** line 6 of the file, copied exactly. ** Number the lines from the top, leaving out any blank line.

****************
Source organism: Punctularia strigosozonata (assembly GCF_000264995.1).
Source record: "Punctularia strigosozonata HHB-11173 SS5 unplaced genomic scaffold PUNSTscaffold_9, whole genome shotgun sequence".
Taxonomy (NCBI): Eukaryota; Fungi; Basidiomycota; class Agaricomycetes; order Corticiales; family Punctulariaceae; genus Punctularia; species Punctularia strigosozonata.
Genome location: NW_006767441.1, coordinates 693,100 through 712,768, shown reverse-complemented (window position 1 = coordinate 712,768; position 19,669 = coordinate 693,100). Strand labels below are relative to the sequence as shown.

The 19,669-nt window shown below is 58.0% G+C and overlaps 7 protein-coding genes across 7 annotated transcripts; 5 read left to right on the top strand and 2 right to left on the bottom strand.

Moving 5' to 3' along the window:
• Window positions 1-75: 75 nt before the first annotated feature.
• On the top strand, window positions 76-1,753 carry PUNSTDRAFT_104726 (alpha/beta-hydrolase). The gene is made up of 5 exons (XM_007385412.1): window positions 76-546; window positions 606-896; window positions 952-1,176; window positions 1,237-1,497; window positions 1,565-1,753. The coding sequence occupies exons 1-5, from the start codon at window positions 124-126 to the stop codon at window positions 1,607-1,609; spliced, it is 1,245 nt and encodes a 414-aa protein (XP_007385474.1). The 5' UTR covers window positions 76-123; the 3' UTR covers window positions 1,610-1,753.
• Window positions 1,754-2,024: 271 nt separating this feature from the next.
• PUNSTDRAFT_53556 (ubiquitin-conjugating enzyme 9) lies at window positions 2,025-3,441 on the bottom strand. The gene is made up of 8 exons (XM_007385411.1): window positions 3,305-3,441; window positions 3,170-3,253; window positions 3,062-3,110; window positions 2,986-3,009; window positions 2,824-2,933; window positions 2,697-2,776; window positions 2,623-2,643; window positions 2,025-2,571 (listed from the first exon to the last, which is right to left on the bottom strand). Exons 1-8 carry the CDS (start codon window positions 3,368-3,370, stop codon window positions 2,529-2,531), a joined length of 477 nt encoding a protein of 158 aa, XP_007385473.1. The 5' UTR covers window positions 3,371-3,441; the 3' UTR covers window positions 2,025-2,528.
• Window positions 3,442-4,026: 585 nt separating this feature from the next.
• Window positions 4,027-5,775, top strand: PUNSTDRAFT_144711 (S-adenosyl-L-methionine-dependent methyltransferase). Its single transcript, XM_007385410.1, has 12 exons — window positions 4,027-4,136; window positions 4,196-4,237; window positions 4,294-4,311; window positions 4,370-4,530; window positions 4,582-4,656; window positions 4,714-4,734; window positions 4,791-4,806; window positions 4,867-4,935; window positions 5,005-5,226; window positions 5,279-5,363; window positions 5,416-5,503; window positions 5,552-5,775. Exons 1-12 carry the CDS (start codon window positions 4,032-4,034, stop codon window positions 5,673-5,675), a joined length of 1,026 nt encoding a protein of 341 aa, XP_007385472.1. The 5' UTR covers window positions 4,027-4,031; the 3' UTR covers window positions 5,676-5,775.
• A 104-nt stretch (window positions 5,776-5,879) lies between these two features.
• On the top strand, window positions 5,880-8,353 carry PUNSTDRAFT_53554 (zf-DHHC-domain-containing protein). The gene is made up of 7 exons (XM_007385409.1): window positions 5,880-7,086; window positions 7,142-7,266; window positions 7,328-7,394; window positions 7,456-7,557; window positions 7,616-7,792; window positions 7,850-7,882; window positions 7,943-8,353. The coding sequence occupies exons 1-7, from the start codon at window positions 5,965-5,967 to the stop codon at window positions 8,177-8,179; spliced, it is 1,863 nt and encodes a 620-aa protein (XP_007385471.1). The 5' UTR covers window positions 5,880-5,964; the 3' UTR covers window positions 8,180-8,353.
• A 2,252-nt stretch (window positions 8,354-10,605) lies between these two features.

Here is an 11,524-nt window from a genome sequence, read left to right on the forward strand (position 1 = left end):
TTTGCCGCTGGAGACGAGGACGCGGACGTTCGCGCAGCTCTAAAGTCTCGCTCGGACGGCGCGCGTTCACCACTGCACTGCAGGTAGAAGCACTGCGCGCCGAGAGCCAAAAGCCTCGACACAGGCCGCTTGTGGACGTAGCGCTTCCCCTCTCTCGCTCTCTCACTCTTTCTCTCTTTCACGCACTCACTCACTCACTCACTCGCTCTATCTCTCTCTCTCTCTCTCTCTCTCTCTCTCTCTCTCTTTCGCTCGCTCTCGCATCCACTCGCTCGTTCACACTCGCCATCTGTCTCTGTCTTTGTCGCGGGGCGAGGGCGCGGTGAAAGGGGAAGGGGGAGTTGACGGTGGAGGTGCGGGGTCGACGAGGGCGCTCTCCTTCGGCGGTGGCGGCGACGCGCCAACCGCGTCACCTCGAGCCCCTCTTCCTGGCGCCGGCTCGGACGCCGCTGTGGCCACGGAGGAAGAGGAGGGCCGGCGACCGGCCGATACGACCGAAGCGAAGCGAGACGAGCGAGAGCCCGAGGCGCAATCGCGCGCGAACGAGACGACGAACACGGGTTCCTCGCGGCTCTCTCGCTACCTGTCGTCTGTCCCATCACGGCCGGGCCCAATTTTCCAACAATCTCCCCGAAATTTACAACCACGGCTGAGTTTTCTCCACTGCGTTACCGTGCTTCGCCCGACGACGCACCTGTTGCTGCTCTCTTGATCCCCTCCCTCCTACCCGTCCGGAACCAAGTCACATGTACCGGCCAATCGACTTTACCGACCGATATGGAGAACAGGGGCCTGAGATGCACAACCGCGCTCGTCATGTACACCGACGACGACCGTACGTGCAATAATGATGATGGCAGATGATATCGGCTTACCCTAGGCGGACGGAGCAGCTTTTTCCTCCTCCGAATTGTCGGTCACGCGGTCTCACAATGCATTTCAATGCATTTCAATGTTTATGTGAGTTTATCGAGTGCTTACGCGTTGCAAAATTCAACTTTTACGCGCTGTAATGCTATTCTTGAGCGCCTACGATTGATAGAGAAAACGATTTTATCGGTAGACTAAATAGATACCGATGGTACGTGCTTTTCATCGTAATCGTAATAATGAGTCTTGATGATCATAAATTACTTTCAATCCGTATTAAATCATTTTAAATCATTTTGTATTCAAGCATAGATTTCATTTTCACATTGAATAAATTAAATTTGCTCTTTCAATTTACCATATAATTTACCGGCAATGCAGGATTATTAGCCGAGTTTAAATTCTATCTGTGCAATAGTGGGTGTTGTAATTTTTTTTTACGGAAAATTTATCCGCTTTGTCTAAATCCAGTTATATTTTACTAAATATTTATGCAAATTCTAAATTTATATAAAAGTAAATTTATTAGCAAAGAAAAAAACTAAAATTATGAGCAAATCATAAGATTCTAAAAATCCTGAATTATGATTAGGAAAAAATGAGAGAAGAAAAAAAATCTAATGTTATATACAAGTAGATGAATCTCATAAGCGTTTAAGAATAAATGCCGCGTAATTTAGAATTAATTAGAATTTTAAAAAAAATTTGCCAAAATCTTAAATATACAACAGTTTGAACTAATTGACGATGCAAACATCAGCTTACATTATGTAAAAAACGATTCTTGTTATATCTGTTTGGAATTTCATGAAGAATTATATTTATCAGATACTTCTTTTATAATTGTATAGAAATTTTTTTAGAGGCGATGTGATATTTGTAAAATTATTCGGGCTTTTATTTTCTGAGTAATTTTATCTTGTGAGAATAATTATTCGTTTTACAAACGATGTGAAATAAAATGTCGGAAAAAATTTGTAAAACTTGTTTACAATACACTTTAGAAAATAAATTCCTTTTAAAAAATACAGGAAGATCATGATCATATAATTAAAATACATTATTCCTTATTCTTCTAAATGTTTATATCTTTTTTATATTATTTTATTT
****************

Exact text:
Moving 5' to 3' along the window: